Few songwriters have had a career as long and successful as Brian Wilson. Since the early ’60s, Wilson has penned some of the most iconic and influential American pop music of the past century. Although his life is marked by tragedy and trauma, his legacy runs deep in popular culture. With the upcoming release of Love And Mercy, a biopic starring Paul Dano and John Cusack as Wilson at different points in his life, and the recent release of his 11th solo album No Pier Pressure, it feels like a good time to look back at his 50-plus year career and celebrate some of his best work. From massive hits to obscure, experimental pop compositions, Wilson’s music is always thoughtful, idiosyncratic, and as thrilling today as it was in the ’60s.
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Lilly Hiatt released Royal Blue, to the surprise of fans of her singer-songwriter styled debut from a couple years ago. For those who have seen her live with her band, though, Royal Blue comes closer to catching Hiatt’s quirky, reflective, and trippy personality. Royal Blue moves forward, demonstrating her growth as an artist in her own right, finding her path, and doing so her way. With an honest, open discussion of the self-doubt necessary to create art and some songwriters who are catching her ear, Hiatt shares who she is in this conversation with Country Fried Rock.
Primrose Green is one hell of an insular folk album. It’s a disc less focused on satisfying the writer’s ego or existing purely on the basis of heartfelt confessionals as so many modern “folk” albums are; instead, it focuses on establishing its own universe, one where psychedelic textures mix in with delicately finger-picked guitars, creating something sonically unique but also entirely self-contained. Primrose Green is a universe unto itself, and it’s for that reason that so many people are talking about its creator, Ryley Walker.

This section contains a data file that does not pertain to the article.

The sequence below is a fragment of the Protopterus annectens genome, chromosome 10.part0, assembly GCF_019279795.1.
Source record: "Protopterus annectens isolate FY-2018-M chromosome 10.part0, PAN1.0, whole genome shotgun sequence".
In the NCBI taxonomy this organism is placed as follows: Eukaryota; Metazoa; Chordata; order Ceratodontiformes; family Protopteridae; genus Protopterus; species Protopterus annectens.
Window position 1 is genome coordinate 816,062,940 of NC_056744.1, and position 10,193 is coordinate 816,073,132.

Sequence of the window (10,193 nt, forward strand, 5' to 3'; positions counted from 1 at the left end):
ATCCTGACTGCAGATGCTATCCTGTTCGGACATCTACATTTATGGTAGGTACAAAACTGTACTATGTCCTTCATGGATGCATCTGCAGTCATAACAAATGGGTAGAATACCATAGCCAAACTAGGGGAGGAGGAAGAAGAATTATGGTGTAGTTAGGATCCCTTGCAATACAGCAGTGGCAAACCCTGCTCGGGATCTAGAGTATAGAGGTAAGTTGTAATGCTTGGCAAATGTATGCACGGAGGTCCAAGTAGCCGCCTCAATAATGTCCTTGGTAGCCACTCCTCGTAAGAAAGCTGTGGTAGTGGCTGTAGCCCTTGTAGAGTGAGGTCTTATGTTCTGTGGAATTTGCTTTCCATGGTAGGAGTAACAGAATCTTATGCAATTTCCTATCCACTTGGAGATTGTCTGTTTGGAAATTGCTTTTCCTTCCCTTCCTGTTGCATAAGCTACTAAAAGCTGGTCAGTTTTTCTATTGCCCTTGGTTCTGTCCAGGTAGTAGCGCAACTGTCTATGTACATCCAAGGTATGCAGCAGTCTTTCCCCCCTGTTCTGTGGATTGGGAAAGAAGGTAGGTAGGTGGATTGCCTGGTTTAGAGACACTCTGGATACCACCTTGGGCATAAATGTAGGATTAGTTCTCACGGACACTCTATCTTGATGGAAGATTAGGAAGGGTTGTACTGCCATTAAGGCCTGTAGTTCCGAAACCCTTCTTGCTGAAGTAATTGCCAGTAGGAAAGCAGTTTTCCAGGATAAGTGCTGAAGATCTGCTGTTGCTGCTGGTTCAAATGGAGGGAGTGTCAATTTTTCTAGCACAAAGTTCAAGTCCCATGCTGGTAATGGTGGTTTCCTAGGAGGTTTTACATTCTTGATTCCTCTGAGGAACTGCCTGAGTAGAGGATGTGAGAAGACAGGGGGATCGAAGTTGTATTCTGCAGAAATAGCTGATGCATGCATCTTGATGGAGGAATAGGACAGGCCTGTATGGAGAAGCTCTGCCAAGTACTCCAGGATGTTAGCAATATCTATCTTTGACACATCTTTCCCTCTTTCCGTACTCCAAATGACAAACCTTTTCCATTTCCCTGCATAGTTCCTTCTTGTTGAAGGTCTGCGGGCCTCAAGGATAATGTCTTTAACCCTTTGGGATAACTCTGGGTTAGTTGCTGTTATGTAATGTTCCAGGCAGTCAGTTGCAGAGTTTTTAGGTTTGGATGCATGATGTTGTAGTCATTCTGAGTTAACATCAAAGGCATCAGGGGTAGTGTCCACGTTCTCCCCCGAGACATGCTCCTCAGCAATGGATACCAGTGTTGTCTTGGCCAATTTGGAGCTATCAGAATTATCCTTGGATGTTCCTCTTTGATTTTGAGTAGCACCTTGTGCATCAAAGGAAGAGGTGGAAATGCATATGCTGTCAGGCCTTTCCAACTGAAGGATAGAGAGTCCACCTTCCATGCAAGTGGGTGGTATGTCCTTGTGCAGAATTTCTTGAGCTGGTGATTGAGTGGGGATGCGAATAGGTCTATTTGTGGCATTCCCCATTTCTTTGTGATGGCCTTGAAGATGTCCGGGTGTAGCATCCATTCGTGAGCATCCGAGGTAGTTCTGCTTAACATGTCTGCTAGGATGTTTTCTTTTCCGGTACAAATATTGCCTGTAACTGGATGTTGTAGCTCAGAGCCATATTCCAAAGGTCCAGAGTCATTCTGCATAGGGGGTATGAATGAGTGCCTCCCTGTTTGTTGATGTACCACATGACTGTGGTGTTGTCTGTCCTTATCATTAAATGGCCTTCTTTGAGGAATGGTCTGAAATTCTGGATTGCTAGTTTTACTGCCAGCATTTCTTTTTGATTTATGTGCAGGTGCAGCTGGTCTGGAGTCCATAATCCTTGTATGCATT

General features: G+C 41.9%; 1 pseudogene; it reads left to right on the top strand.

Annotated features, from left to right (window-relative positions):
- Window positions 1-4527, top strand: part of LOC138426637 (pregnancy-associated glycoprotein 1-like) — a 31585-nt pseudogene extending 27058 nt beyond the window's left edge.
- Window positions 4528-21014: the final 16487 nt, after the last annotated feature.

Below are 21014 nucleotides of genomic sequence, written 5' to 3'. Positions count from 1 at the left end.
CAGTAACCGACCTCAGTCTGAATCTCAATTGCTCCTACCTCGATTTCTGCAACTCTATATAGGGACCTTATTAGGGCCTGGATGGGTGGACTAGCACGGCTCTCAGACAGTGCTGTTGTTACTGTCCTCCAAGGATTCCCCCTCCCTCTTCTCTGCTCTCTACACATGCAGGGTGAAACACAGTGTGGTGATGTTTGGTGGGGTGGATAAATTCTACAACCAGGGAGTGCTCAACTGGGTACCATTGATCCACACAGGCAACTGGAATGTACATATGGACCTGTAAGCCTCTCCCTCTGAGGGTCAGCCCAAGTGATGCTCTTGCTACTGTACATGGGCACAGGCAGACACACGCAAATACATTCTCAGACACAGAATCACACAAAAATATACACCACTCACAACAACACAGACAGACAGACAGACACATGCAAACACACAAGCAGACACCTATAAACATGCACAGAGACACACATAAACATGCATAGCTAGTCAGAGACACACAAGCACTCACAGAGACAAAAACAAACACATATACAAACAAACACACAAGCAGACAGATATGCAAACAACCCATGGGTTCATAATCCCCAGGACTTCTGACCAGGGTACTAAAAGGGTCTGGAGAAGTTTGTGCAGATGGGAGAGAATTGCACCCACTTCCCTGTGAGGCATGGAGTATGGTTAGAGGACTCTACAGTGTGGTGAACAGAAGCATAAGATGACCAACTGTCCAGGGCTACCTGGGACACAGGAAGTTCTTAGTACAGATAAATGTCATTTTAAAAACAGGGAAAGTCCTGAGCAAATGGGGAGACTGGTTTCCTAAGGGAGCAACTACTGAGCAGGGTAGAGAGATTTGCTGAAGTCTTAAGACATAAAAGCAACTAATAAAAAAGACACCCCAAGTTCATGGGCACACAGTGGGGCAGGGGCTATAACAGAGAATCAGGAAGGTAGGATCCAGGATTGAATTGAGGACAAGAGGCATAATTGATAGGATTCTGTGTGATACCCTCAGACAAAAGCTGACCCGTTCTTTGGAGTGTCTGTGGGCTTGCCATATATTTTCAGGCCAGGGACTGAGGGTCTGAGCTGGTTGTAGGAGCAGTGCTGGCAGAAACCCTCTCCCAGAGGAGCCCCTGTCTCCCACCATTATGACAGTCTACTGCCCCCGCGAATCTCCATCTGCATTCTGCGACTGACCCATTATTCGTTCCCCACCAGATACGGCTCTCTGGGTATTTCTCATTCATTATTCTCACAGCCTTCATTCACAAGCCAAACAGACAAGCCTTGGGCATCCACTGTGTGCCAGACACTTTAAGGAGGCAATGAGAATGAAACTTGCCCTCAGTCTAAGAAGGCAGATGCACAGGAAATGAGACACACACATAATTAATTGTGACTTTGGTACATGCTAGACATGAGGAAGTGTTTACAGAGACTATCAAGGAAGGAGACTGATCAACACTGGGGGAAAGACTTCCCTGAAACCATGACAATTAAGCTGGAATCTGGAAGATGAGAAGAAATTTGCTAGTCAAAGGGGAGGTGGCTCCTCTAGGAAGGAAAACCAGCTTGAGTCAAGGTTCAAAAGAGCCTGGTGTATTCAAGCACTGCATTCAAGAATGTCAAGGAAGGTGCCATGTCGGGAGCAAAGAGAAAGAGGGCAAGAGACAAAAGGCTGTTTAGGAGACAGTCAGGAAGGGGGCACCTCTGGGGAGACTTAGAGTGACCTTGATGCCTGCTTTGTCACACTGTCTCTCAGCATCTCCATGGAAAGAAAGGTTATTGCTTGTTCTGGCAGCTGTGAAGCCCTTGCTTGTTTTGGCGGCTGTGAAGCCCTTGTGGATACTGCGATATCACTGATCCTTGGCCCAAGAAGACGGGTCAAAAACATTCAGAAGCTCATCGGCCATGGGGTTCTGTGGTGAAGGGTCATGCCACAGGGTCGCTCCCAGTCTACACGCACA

Klinger: Make no mistake, popular music in the 20th century was split nearly down the middle with the advent of rock and roll. And the result was something like a street brawl, fought out in the newspaper columns and nightclub stages and dining room tables of America. The old guard took every opportunity to take potshots at this new, sexually/morally/ethnically ambiguous form, while the youngsters bobbed and weaved their way through the whole skirmish, confident that they’d at least end up winning the war of attrition. That’s the official story at least, and it’s not without its truths. But too many people, musician and critic alike, took the whole thing a little too literally, and as a result the age of rock criticism hasn’t done much more than pay lip service to the music that came before the Great Divide.
I’m at a Volbeat show, hanging back behind the mixing board, leaning on the rail, absorbing the garish spectacle of the Danish band’s new cowboy-themed stage show. Out of my line of sight, a big, sweaty arm suddenly slides around my shoulder, and I’m subjected to a gigantic hug by a gleefully tipsy man who’s quite a bit bigger than me. I’m not the most overtly social fellow most of the time, but invade my space, and I get snippy—inwardly snippy, anyway, as we introverts usually are. I just reply back with a polite smile and feigned laugh, though I’m staring daggers at the guy.
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